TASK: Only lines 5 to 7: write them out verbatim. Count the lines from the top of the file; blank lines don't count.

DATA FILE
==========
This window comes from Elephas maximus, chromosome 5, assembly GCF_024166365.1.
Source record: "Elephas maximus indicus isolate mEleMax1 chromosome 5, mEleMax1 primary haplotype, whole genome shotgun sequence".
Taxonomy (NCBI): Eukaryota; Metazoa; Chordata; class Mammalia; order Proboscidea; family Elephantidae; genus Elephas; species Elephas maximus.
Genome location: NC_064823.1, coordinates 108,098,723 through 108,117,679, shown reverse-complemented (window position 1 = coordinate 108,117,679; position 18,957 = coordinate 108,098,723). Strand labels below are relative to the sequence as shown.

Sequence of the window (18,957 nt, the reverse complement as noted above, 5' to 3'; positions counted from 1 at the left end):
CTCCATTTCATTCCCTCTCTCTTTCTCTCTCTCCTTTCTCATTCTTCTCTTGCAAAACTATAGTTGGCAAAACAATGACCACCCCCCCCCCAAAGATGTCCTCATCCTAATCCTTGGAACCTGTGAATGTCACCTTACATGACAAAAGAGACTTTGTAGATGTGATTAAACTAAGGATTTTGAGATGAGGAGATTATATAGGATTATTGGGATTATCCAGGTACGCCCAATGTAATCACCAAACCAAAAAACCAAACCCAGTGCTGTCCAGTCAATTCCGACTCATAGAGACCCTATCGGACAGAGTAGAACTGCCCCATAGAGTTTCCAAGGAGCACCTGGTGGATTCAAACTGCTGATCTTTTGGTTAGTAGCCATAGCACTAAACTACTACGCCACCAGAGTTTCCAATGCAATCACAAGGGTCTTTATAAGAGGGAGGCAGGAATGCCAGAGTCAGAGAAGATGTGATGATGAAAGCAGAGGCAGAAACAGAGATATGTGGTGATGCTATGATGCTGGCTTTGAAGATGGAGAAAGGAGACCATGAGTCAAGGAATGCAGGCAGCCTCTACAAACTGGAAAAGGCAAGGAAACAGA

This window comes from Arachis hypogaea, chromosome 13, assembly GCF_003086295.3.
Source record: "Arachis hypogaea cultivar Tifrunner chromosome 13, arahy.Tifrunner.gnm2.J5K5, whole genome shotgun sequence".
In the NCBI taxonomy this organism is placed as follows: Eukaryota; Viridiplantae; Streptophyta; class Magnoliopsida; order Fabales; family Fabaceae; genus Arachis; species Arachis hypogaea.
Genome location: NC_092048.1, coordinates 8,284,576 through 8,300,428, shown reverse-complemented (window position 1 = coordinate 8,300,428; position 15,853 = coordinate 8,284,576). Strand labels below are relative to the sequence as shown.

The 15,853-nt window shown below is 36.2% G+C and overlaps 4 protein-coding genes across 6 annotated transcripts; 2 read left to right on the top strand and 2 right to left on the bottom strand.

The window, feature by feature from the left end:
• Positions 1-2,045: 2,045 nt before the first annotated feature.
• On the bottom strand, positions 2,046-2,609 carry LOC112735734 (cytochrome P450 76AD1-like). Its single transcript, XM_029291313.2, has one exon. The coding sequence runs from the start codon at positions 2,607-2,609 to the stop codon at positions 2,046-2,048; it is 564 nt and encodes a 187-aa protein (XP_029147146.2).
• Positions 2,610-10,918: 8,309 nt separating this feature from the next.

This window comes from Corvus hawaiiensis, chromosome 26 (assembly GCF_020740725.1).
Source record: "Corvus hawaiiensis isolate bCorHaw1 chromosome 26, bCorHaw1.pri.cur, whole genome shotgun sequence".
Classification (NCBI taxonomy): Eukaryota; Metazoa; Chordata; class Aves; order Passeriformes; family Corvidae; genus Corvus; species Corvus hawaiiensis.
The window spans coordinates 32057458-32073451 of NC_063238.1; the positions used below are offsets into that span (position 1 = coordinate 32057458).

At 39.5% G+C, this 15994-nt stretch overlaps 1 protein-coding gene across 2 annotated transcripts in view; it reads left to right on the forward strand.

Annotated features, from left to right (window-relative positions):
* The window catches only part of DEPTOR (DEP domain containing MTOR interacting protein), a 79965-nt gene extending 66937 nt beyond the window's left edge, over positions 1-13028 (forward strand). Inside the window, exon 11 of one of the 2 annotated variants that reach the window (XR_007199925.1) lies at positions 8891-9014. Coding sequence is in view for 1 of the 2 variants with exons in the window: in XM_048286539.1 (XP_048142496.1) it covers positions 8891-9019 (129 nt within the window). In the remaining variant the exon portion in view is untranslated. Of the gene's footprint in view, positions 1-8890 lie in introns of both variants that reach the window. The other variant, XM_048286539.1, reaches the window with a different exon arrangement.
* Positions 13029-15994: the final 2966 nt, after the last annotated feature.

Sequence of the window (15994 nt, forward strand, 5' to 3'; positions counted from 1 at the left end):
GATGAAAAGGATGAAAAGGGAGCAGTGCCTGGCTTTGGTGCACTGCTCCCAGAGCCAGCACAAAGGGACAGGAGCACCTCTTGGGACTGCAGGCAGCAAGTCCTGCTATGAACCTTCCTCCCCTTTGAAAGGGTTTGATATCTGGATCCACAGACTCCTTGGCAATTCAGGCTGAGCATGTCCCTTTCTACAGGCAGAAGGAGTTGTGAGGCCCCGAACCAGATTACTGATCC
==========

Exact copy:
Sequence of the window (18,957 nt, the reverse complement as noted above, 5' to 3'; positions counted from 1 at the left end):
CTCCATTTCATTCCCTCTCTCTTTCTCTCTCTCCTTTCTCATTCTTCTCTTGCAAAACTATAGTTGGCAAAACAATGACCACCCCCCCCCCAAAGATGTCCTCATCCTAATCCTTGGAACCTGTGAATGTCACCTTACATGACAAAAGAGACTTTGTAGATGTGATTAAACTAAGGATTTTGAGATGAGGAGATTATATAGGATTATTGGGATTATCCAGGTACGCCCAATGTAATCACCAAACCAAAAAACCAAACCCAGTGCTGTCCAGTCAATTCCGACTCATAGAGACCCTATCGGACAGAGTAGAACTGCCCCATAGAGTTTCCAAGGAGCACCTGGTGGATTCAAACTGCTGATCTTTTGGTTAGTAGCCATAGCACTAAACTACTACGCCACCAGAGTTTCCAATGCAATCACAAGGGTCTTTATAAGAGGGAGGCAGGAATGCCAGAGTCAGAGAAGATGTGATGATGAAAGCAGAGGCAGAAACAGAGATATGTGGTGATGCTATGATGCTGGCTTTGAAGATGGAGAAAGGAGACCATGAGTCAAGGAATGCAGGCAGCCTCTACAAACTGGAAAAGGCAAGGAAACAGA

This window comes from Arachis hypogaea, chromosome 13, assembly GCF_003086295.3.